Prolonged ethanol ingestion enhances benzene myelotoxicity and lowers urinary concentrations of benzene metabolite levels in CD-1 male mice

Giorgio Marrubini, Anna F. Castoldi, Teresa Coccini, Luigi Manzo

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Benzene toxicity is attributed to its metabolism, which is primarily mediated by the ethanol-inducible cytochrome P450 2E1 isoform (CYP2E1). The present study investigated the myelotoxicity and urinary concentrations of major benzene metabolites in adult CD-1 male mice treated with low levels of benzene vapors, ethanol, or a combination of the two. Groups of ethanol-treated (5% in a Lieber-DeCarli liquid diet, 3 weeks) or pair-fed control mice were exposed to 10 ppm benzene, 6 h per day, 5 days per week for 2 weeks, starting from the second week of ethanol administration. On the last day of treatment, the number of early and late erythroid progenitors (BFU-E and CFU-E) was reduced by 55%, while the number of granulocyte/macrophage progenitors (CFU-GM) was reduced by 36% in benzene-treated mice. Ethanol lowered the CFU-E, BFU-E. and CFU-GM colony formation by 33, 28, and 12%, respectively. In animals coexposed to benzene and ethanol, the CFU-E colony counts were decreased by 70%, the BFU-E by 80%, and the CFU-GM by 45%. Phenol (Ph), hydroquinone (HQ), catechol (Cat), and trans,trans-muconic acid (MA) were measured by HPLC-UV in urine samples collected weekly during the last 6-h benzene/air exposure session. In benzene-exposed mice urinary metabolite levels peaked at the end of the first week of treatment (μg/kg body weight (bw): Ph: 4931 ± 1055; Cat: 109 ± 17; HQ: 784 ± 137; MA: 534 ± 92) and significantly decreased at the end of the second week (μg/kg bw: Ph: 3909 ± 984; Cat: 82 ± 24; HQ: 337 ± 72; MA: 235 ± 55). In mice given benzene and ethanol, the urinary levels of Ph, Cat, HQ, and MA were significantly lower than those measured in the group given benzene alone. The urinary levels of Ph and Cat showed a decreasing trend, again, from the first to the second week of benzene exposure. These data indicate that chronic ethanol ingestion exacerbates benzene myelotoxicity and, in addition, reduces the urinary excretion of benzene metabolites in mice, suggesting that the influence of ethanol intake should be considered carefully in biomonitoring benzene exposure.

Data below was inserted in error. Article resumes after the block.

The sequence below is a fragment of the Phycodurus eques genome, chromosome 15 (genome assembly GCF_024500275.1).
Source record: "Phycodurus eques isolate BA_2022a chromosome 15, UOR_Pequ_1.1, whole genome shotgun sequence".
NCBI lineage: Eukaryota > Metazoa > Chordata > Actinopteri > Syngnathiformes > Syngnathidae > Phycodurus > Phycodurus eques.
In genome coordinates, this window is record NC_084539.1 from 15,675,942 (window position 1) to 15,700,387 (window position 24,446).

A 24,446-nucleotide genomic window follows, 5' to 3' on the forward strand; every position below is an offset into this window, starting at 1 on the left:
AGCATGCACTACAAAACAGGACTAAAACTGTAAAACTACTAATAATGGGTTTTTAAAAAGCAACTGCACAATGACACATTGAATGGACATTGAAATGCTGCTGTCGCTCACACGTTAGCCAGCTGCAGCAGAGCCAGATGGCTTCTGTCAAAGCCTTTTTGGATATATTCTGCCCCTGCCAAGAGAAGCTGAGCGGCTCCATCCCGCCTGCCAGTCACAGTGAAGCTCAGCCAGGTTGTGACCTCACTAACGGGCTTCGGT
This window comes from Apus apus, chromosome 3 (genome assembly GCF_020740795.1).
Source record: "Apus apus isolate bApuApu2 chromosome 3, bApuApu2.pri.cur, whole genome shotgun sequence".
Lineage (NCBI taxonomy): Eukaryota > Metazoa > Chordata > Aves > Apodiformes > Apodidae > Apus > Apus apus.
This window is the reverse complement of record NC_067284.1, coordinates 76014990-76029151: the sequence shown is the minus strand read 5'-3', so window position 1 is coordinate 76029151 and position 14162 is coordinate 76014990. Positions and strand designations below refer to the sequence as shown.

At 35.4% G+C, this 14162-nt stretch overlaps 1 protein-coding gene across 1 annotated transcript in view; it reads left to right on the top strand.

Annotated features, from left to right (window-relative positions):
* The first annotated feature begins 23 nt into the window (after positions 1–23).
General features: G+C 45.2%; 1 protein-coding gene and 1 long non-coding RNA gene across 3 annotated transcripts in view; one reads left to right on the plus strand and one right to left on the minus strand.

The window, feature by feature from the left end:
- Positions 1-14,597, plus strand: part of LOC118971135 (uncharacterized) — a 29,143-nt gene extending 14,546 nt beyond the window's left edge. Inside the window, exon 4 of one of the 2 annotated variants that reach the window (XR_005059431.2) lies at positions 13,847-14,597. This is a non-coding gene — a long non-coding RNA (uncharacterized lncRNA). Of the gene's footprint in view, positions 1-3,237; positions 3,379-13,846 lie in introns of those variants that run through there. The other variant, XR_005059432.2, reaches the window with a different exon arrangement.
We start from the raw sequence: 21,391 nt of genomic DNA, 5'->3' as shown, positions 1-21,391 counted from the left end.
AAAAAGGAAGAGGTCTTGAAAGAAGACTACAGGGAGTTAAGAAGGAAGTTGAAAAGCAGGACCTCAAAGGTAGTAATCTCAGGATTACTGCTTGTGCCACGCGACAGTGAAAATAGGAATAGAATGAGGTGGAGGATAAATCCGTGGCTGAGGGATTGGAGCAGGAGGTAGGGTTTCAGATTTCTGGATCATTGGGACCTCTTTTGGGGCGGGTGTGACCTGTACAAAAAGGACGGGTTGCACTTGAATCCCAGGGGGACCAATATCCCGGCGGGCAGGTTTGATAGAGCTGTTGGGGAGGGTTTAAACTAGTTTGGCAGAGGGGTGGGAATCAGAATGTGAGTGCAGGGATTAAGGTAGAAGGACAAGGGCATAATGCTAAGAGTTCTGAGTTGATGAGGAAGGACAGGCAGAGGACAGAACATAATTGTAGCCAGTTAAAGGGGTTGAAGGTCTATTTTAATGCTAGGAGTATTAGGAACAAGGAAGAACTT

Original languageEnglish
Pages (from-to)16-24
Number of pages9
JournalToxicological Sciences
Issue number1
Publication statusPublished - Sep 1 2003


  • Benzene
  • Bone marrow
  • Catechol
  • Ethanol
  • Hydroquinone
  • Metabolism
  • Muconic acid
  • Phenol

ASJC Scopus subject areas

  • Toxicology


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